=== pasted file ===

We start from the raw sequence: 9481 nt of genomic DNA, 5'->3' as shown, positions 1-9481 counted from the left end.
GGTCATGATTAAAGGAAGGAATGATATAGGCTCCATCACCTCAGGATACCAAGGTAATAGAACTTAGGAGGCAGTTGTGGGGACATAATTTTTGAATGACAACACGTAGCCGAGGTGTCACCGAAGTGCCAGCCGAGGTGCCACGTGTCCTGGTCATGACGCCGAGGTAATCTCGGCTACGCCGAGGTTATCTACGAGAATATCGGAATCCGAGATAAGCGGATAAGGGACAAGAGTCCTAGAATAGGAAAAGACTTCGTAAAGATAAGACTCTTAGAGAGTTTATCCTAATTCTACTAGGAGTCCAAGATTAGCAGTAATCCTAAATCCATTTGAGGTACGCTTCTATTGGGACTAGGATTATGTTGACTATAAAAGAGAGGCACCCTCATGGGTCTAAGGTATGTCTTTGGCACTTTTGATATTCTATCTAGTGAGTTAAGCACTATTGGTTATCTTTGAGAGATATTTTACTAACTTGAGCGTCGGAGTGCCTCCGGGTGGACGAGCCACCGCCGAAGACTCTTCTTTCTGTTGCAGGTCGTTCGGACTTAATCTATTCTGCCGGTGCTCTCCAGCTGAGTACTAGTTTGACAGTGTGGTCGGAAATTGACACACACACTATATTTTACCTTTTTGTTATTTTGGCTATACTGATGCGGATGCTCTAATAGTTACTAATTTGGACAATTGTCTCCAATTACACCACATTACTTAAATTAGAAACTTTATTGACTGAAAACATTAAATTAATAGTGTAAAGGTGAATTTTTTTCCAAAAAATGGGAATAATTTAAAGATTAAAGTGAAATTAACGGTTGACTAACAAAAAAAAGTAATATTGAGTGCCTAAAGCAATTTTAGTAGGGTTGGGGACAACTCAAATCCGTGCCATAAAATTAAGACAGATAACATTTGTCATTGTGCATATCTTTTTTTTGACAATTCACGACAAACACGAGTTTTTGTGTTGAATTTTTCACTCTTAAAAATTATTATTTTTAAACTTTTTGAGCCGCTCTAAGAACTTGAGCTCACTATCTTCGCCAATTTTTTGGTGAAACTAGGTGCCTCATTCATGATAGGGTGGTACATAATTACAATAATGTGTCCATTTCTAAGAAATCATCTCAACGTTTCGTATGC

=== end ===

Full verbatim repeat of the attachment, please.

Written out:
We start from the raw sequence: 9481 nt of genomic DNA, 5'->3' as shown, positions 1-9481 counted from the left end.
GGTCATGATTAAAGGAAGGAATGATATAGGCTCCATCACCTCAGGATACCAAGGTAATAGAACTTAGGAGGCAGTTGTGGGGACATAATTTTTGAATGACAACACGTAGCCGAGGTGTCACCGAAGTGCCAGCCGAGGTGCCACGTGTCCTGGTCATGACGCCGAGGTAATCTCGGCTACGCCGAGGTTATCTACGAGAATATCGGAATCCGAGATAAGCGGATAAGGGACAAGAGTCCTAGAATAGGAAAAGACTTCGTAAAGATAAGACTCTTAGAGAGTTTATCCTAATTCTACTAGGAGTCCAAGATTAGCAGTAATCCTAAATCCATTTGAGGTACGCTTCTATTGGGACTAGGATTATGTTGACTATAAAAGAGAGGCACCCTCATGGGTCTAAGGTATGTCTTTGGCACTTTTGATATTCTATCTAGTGAGTTAAGCACTATTGGTTATCTTTGAGAGATATTTTACTAACTTGAGCGTCGGAGTGCCTCCGGGTGGACGAGCCACCGCCGAAGACTCTTCTTTCTGTTGCAGGTCGTTCGGACTTAATCTATTCTGCCGGTGCTCTCCAGCTGAGTACTAGTTTGACAGTGTGGTCGGAAATTGACACACACACTATATTTTACCTTTTTGTTATTTTGGCTATACTGATGCGGATGCTCTAATAGTTACTAATTTGGACAATTGTCTCCAATTACACCACATTACTTAAATTAGAAACTTTATTGACTGAAAACATTAAATTAATAGTGTAAAGGTGAATTTTTTTCCAAAAAATGGGAATAATTTAAAGATTAAAGTGAAATTAACGGTTGACTAACAAAAAAAAGTAATATTGAGTGCCTAAAGCAATTTTAGTAGGGTTGGGGACAACTCAAATCCGTGCCATAAAATTAAGACAGATAACATTTGTCATTGTGCATATCTTTTTTTTGACAATTCACGACAAACACGAGTTTTTGTGTTGAATTTTTCACTCTTAAAAATTATTATTTTTAAACTTTTTGAGCCGCTCTAAGAACTTGAGCTCACTATCTTCGCCAATTTTTTGGTGAAACTAGGTGCCTCATTCATGATAGGGTGGTACATAATTACAATAATGTGTCCATTTCTAAGAAATCATCTCAACGTTTCGTATGC